Hundreds of U.S. airplane passengers found packing guns every year


Nearly every day, security officers find all manner of guns on passengers or in their carry bags, pocketbooks and briefcases as they try to pass through airport screening in the United States.

In the first six months of this year, Transportation Security Administration screeners found 894 guns, a 30 percent increase over the same period last year. The agency set a record in May for the most guns seized in a single week — 65 in all, 45 of them loaded and 15 with bullets in the chamber and ready to be fired. That was 30 percent more than the previous record of 50 firearms, set just two weeks earlier.

Last year the TSA found 1,549 firearms on passengers attempting to pass through screening, up 17 percent from the year before. The number of guns found at checkpoints has more than doubled in the past eight years. There were 660 firearms found in 2005, the year the TSA began keeping data on the incidents.

Passengers are prohibited from carrying any type of gun on board a plane. But some are positively bristling with weapons.

TSA officers noticed that one passenger who took off his jacket to go through screening in Sacramento, California, last year was wearing a shoulder holster. In it was a loaded 9mm pistol. The same passenger was also found to have three more loaded pistols, 192 rounds of ammunition, two magazines and three knives.

TSA officials have said they have no idea why passengers try to carry guns with them onto planes when virtually everyone who flies knows that’s forbidden. Passengers are allowed to take guns with them on flights, but only as checked baggage. They are required to fill out a form declaring the weapons and to carry them in a hard-sided bag with a lock.

Just last week, the TSA discovered 29 guns, 27 of which were loaded and nine had rounds chambered ready to be fired, according to information posted on the agency’s website. Screeners have found pistols hidden in tape decks, inside boots, in the lining of carry-on bags and even one that was disguised to look like a writing pen.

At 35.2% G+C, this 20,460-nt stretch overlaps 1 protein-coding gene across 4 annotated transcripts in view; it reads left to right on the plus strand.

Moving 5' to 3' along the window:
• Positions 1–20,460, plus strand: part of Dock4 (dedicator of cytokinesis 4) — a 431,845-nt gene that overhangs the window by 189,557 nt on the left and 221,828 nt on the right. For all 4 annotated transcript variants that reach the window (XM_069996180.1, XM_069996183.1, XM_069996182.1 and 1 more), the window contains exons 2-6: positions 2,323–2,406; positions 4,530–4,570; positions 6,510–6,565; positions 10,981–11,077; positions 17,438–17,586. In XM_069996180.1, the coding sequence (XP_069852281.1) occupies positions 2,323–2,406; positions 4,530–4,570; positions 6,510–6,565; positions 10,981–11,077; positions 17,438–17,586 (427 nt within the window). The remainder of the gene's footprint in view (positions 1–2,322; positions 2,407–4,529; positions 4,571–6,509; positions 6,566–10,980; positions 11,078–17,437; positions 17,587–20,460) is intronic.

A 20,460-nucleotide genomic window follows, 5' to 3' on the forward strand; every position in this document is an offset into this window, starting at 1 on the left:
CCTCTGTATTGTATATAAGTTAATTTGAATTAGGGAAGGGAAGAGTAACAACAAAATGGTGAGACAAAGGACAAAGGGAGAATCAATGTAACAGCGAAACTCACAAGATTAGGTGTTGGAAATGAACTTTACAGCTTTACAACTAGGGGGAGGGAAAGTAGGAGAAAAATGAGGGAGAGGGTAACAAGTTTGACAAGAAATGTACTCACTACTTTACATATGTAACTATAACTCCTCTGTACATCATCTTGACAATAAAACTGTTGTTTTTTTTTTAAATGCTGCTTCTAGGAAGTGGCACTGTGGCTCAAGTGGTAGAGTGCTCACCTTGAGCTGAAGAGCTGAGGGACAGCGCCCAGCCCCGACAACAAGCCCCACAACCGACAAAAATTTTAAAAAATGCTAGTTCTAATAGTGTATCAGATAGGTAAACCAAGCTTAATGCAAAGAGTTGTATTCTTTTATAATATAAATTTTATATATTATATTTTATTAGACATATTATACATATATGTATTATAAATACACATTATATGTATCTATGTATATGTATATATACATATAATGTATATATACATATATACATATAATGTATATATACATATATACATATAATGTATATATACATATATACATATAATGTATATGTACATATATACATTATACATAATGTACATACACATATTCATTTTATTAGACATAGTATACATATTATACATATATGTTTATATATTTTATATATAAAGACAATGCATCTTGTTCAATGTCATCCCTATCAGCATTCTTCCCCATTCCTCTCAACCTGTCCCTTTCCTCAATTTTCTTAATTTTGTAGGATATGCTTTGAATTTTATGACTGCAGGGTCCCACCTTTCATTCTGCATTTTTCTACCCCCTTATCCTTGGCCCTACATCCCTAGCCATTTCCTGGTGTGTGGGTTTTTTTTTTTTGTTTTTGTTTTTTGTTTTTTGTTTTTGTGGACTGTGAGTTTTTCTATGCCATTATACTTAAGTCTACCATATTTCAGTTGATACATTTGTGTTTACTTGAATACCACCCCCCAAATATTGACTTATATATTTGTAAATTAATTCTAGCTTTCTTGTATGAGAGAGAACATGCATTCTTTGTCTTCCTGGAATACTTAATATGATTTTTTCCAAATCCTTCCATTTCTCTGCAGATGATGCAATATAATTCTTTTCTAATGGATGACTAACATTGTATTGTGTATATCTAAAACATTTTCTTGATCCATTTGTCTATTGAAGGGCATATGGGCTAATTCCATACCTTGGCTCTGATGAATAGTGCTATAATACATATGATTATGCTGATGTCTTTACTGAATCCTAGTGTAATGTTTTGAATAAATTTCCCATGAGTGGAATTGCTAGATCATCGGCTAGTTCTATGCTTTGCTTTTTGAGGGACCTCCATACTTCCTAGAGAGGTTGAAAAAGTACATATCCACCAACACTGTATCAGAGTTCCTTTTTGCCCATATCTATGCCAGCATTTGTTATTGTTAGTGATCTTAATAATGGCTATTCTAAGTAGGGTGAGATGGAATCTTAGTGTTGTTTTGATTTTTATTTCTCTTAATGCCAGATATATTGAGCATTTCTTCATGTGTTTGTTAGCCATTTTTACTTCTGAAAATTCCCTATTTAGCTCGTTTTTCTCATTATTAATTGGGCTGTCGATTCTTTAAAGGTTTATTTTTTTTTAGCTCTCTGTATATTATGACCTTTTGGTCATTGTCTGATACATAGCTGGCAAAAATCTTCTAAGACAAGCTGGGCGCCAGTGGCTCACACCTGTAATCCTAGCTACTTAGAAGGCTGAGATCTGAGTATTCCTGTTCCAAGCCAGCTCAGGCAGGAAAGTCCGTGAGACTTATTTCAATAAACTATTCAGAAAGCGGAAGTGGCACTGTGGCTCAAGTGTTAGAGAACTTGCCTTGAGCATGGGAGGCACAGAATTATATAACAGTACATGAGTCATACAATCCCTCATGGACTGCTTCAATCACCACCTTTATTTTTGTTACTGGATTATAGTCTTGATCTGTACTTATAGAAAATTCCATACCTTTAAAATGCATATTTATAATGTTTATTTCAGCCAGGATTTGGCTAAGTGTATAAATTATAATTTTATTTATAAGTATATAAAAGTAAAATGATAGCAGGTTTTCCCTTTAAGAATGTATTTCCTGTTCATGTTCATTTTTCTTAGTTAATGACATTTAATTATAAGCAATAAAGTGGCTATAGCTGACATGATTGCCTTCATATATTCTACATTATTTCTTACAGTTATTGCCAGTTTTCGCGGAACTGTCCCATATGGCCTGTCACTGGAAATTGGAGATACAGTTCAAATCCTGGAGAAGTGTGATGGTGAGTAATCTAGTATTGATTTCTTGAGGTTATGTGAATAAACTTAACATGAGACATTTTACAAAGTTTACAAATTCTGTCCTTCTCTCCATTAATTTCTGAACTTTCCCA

Airports in the south and the west, where American gun culture is strongest, had the greatest number of guns intercepted, according to TSA data. Of the 12 airports with the most guns last year, five were in Texas, including Dallas/Fort Worth International, with 80 guns; and George Bush Intercontinental in Houston, with 52. Hartsfield-Jackson Atlanta International had the most for any airport, at 96.

Many passengers found to have guns by screeners are arrested, but not all. It depends on the gun laws where the airport is located. If the state or jurisdiction where the airport is located has tolerant gun laws, TSA screeners will frequently hand the firearm back to the passenger and recommend locking it in a car or finding some other safe place for it.

The TSA doesn’t track what happens to the people who are arrested.

  • Ron NJ

    The headline should read “Hundreds of U.S. airplane passengers found to follow security rules every year; miniscule number of statistical outliers proves no cause for alarm and actually totally expected according to fundamentals of statistics”, and here’s why:
    According to Transtats ( there were 643 million passengers flying through American airports in 2012. So out of 643 individual instances of passengers passing through security, there were a grand total of… 1589 instances of someone attempting (wittingly or not) to get a firearm through security and being caught. Why, it’s almost as if people might sometimes make mistakes, forget things, or maybe, juuuust maybe, do something wrong once in a while! But toning down the sarcasm for a moment, a 0.000002% chance of any individual passenger being stopped at security shows, rather, that the vast, vast, VAST majority of people actually followed the regulations regarding firearms, and just looking at the statistic, you’ve a better chance of being struck by lightning twice in a row and having it all captured on a Russian’s dashcam than running into one of those idiots who didn’t follow the rules.
    So now I’m left wondering why this is even “news” except for the sensationalism factor. Slow day at the office then, lads?